I worry that the absolute 78-meter decline in 6MWT for the placebo group at 36 weeks seems unusually rapid. A 2010 study published in
Muscle and Nerve
suggests somewhat slower progression -- less than 60 meters of decline -- at 52 weeks. Although this difference could be due to normal disease variability or patient differences, the late acceleration of progression in the placebo group is a red flag.
Feuerstein, in his
last column on Sarepta
, wants, justifiably, to see a correlation between 48-week dystrophin levels and clinical outcomes. I do too. Those data could eliminate my concern about this issue.
4. Sarepta's patent situation seems shaky.
Prosensa has rights to patents, both in the U.S. and Europe, which appear to cover Sarepta's eteplirsen. In fact, Sarepta tried and failed to overturn Prosensa's European patent related to treatment of DMD through skipping of dystrophin exons 51 and 46. That's a concern. Although a weak patent estate won't impact Sarepta's data, it might temper eteplirsen's commercial potential.
5. Corporate red flags are a concern.
I'm not crazy about Sarepta's recent name change and one-for-six reverse stock split, but those are forgivable offenses given potentially groundbreaking data. I'm far less sanguine about the June 2012 resignation of Chief Scientific Officer Dr. Peter Linsley. Although Dr. Linsley informed the company of his intent in mid-April, this should be considered a concern for two reasons. First, high-ranking executives rarely resign without any apparent reason on the cusp of positive data. Second, Sarepta never issued a press release about the change, instead choosing to disclose the information in an SEC Form 8-K. Although management briefly mentioned the change on the company's Q1 2012 call, investors seem to have missed it.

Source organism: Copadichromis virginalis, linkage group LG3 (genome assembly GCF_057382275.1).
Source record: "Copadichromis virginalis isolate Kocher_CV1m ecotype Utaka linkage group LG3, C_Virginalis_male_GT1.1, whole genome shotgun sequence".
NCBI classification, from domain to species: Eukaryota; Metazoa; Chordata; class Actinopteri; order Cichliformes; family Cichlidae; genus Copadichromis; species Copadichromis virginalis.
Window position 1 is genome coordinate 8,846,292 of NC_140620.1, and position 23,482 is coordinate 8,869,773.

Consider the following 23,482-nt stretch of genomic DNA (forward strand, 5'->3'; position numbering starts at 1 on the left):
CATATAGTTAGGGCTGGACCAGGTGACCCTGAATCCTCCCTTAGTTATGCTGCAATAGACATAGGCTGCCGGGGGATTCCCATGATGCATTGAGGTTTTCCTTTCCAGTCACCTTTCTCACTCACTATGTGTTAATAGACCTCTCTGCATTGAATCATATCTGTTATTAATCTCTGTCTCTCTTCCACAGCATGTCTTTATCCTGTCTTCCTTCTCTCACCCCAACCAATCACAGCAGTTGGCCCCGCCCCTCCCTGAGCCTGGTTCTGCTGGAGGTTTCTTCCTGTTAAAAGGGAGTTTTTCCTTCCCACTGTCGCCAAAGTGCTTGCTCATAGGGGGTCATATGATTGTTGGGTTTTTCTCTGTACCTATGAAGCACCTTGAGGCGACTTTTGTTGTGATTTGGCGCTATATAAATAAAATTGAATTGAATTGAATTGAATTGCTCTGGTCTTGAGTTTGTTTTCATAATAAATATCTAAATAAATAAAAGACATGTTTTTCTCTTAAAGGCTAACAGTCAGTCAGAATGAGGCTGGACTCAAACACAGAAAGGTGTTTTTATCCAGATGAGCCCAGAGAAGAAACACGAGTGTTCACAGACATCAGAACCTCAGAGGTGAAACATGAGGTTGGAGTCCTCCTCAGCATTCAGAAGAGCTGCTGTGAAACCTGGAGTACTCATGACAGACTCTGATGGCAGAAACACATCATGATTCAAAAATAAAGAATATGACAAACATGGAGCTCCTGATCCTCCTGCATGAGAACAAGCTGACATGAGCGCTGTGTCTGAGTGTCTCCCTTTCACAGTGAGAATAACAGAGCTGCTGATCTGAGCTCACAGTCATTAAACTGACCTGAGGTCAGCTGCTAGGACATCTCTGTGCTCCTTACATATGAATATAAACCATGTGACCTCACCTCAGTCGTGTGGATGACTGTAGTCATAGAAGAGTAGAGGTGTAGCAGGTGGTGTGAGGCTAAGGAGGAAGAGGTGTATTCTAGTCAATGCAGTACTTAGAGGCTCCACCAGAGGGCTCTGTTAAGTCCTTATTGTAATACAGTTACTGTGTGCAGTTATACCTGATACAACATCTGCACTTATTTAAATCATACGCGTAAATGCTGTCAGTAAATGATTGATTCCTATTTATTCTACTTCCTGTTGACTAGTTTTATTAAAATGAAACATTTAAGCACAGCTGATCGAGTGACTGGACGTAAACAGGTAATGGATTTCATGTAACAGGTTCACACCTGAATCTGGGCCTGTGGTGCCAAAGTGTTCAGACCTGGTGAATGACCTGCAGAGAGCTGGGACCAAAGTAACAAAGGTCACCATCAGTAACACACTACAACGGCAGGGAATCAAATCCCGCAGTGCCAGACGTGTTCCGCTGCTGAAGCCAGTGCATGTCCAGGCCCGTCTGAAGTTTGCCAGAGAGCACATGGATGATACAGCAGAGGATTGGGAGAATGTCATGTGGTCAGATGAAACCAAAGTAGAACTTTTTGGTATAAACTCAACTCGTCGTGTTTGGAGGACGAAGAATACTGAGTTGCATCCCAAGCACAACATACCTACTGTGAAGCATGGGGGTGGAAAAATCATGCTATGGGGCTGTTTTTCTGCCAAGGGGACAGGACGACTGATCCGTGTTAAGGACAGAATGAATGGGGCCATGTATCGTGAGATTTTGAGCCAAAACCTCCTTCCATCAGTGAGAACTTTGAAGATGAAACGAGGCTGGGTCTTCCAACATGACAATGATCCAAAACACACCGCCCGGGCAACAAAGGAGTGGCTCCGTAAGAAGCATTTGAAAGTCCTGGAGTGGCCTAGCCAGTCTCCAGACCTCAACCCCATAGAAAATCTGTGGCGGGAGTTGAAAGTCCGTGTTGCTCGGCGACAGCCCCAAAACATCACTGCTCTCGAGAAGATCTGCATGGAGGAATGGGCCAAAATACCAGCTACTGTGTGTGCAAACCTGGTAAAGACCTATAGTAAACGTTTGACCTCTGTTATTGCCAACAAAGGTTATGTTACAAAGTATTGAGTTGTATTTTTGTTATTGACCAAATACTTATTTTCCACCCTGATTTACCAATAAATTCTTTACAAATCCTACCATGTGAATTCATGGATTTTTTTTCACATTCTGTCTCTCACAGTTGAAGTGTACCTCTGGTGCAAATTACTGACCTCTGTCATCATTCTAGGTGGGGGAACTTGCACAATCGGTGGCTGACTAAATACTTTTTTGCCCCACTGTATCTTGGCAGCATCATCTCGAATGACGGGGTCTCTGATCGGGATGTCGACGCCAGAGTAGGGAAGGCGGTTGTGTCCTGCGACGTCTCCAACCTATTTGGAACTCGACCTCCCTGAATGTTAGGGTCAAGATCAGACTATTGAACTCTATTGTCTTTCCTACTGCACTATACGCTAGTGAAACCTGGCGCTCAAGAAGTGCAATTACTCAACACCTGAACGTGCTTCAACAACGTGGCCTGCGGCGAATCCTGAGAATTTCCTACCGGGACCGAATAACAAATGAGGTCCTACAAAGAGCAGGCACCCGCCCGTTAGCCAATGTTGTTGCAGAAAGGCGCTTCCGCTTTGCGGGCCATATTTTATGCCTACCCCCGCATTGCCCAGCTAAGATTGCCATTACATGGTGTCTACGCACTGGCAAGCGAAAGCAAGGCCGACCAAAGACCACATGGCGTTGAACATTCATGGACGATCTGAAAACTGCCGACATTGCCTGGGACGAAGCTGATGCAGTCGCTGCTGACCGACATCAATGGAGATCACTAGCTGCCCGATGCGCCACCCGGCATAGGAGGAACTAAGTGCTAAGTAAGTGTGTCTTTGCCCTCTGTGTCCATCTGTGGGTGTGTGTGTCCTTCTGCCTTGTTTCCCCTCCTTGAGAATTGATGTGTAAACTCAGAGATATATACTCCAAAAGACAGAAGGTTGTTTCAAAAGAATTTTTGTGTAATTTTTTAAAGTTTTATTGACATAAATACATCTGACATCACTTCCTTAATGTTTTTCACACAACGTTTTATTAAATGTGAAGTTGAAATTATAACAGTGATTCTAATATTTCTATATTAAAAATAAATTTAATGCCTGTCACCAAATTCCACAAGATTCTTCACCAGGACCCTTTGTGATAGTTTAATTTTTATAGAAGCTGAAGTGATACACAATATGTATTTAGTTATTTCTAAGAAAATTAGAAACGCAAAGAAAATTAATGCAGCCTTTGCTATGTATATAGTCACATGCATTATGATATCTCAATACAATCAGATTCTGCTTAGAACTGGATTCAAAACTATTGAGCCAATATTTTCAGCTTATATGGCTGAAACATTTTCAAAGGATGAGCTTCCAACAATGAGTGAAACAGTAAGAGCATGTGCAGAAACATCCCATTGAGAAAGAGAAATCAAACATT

I'm not ready to declare eteplirsen a breakthrough, but it definitely appears promising. Given Sarepta's $230 million market capitalization and the obvious unmet medical need in DMD, I think the stock is a reasonable long position for biotech investors with a healthy appetite for risk. Nonetheless, I would keep the position on the smaller side since the roads of biotech can be unexpectedly bumpy.
Disclosure: Sadeghi has no positions in any of the stocks mentioned in this article.
Follow Nathan Sadeghi-Nejad on